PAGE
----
I'm a four star chef and I'll tell you that caviar is fish guts. I serve it when requested, but I don't eat it and it's up to $1,004.00 a pound or more . It's amazing how many people hire someone to mow their lawn, do chores, etc. then sign-up at a gym to get exercise . One of the problems with having everything done for you and the easy life is there is no contrast and it's boring. For example, I purposely prepare a yummy beverage but set it aside for when I finish mowing the lawn and I'm thirsty and sweaty. It tastes better than any other way I drink it. I get more out of life than any billionaire....Alfred-

August 08 2011 at 8:35 PM Report abuse +8 rate up rate down Reply
2 replies to alfredschrader's comment

I dont think you understood what C. Howard was trying to say. Ground beef wasnt one of the things he meant. Annika below me has it correct! I have now had my car for 13yrs and it is in great shape. I have had dealerships offer me over $5,000 for it. As far as medications go, you can ask a Dr for the higher dose if it comes in tablet form and cut it in half to save money. If you remember in the older days NOTHING came w/expiration dates and we didnt get sick from things. As far as wanting the finer things in life! You can have them if you can pay for them w/o using a credit card. If you need to use a card then you really cant afford it. You need to earn what you want in life and not put off paying for it til later.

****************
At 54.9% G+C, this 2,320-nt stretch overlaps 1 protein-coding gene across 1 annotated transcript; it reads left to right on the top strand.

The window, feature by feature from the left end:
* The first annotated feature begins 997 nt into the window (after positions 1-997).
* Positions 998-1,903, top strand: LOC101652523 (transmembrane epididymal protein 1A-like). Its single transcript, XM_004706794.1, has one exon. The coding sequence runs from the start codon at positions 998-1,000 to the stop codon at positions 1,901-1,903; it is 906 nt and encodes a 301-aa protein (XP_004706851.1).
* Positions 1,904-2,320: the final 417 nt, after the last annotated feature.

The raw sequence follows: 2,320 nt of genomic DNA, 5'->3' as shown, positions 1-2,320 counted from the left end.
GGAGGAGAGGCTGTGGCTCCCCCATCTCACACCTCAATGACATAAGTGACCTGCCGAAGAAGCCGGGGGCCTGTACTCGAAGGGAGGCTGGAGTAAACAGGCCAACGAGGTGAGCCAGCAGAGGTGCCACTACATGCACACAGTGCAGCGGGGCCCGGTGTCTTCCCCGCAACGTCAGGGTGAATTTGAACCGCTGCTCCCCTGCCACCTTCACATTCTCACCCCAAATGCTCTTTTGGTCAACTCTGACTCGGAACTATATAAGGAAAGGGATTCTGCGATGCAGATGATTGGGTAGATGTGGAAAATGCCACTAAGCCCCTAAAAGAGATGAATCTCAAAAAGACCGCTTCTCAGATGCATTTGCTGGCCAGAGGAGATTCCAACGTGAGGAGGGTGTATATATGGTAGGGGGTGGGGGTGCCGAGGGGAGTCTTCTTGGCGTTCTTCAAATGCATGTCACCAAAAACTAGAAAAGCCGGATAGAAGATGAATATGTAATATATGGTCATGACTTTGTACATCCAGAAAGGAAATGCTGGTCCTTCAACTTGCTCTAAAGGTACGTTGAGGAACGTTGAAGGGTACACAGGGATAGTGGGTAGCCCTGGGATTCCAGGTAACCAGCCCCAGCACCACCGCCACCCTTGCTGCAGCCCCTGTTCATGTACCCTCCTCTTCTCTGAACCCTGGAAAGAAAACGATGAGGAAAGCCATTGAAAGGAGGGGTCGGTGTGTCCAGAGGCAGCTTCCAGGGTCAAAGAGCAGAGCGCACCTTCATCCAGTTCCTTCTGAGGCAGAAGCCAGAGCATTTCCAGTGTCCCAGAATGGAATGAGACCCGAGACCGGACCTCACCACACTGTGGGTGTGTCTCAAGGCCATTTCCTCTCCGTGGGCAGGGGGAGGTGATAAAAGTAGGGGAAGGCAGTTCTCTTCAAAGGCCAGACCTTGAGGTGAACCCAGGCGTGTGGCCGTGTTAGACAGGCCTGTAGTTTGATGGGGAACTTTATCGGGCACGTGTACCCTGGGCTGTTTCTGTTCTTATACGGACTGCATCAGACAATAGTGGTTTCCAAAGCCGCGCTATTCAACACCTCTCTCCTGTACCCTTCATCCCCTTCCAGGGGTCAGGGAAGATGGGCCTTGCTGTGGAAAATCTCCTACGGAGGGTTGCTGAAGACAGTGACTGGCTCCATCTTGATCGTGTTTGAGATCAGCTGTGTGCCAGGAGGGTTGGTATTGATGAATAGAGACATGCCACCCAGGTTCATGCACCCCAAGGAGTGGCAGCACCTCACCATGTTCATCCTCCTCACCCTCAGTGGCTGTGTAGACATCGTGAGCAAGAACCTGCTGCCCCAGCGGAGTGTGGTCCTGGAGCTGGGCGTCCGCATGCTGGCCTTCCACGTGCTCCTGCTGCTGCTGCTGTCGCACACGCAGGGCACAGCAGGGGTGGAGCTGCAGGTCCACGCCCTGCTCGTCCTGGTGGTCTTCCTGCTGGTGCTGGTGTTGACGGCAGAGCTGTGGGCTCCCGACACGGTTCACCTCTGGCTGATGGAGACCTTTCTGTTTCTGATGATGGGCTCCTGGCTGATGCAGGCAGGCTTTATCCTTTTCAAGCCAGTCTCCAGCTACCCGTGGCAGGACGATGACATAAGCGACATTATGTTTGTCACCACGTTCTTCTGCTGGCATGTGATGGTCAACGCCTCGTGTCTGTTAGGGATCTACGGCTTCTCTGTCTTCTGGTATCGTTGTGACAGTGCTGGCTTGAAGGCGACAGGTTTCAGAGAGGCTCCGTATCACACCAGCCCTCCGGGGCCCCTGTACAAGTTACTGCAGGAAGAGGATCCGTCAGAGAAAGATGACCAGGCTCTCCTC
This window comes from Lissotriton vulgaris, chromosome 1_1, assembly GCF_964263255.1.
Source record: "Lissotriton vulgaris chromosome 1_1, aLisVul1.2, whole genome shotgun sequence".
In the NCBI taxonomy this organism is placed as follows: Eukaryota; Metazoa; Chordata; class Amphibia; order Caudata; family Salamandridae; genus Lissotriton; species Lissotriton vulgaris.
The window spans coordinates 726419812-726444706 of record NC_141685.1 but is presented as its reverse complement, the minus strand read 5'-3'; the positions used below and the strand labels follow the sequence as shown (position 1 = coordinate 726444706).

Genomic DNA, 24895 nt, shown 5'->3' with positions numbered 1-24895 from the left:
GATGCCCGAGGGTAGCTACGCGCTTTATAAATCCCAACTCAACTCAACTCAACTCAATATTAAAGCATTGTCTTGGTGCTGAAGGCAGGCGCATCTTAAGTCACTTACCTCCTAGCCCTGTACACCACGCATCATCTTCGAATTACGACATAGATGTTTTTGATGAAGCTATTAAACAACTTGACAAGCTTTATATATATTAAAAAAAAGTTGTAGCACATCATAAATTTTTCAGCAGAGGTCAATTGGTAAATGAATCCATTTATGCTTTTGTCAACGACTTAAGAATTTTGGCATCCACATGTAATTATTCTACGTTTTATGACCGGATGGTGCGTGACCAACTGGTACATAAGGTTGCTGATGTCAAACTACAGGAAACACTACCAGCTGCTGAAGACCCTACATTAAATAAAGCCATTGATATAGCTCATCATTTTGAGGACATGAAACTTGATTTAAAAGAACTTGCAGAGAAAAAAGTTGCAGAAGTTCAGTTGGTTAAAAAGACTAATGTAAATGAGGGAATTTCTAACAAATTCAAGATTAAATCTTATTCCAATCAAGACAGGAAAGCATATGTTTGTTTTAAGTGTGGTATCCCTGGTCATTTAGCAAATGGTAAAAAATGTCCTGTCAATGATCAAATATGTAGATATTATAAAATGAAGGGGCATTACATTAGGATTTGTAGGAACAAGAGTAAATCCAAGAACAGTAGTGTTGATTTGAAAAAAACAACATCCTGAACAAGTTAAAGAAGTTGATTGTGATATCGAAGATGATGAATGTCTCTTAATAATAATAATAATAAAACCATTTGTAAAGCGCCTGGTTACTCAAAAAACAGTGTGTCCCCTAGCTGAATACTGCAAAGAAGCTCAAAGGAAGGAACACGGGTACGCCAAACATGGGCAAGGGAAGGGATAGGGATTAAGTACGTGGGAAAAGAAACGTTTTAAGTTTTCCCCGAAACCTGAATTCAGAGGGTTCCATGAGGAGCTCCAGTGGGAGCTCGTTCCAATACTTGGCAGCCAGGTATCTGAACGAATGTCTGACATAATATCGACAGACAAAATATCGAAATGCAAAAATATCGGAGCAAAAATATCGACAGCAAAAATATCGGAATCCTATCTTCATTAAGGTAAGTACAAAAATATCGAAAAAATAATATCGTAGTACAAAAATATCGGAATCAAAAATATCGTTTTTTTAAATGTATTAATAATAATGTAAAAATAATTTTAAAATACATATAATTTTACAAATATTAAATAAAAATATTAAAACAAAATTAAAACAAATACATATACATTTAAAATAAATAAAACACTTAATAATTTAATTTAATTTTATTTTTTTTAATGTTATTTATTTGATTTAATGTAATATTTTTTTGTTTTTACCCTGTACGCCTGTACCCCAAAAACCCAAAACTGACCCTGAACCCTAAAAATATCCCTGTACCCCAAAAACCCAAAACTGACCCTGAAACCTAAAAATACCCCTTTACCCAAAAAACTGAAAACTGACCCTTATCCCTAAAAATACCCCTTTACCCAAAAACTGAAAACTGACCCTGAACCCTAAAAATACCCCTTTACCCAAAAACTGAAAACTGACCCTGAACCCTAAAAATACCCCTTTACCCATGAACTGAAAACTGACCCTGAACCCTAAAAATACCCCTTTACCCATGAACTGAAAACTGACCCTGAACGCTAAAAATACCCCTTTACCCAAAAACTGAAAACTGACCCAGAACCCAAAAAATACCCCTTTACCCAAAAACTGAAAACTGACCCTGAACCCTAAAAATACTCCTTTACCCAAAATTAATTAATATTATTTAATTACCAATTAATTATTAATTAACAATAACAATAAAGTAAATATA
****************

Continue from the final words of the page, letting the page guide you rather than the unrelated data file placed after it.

August 09 2011 at 8:05 AM Report abuse +4 rate up rate down Reply
1 reply to ReneeR's comment

I use a credit card and pay the total amount each month. If I get robbed, I can stop the credit card. If I lose cash, I am out of luck. My friend lost her entire month's income because she was robbed. If you think it won't happen to you, you are mistaken.

August 09 2011 at 12:57 PM Report abuse +1 rate up rate down

Caviar is fish EGGS, not fish guts. Some 4-star chef you are.

August 09 2011 at 8:41 AM Report abuse +2 rate up rate down Reply
1 reply to rperin's comment

Well, where do you get them from? If you cut out my ovaries wouldn't you call them guts?

August 09 2011 at 9:39 AM Report abuse rate up rate down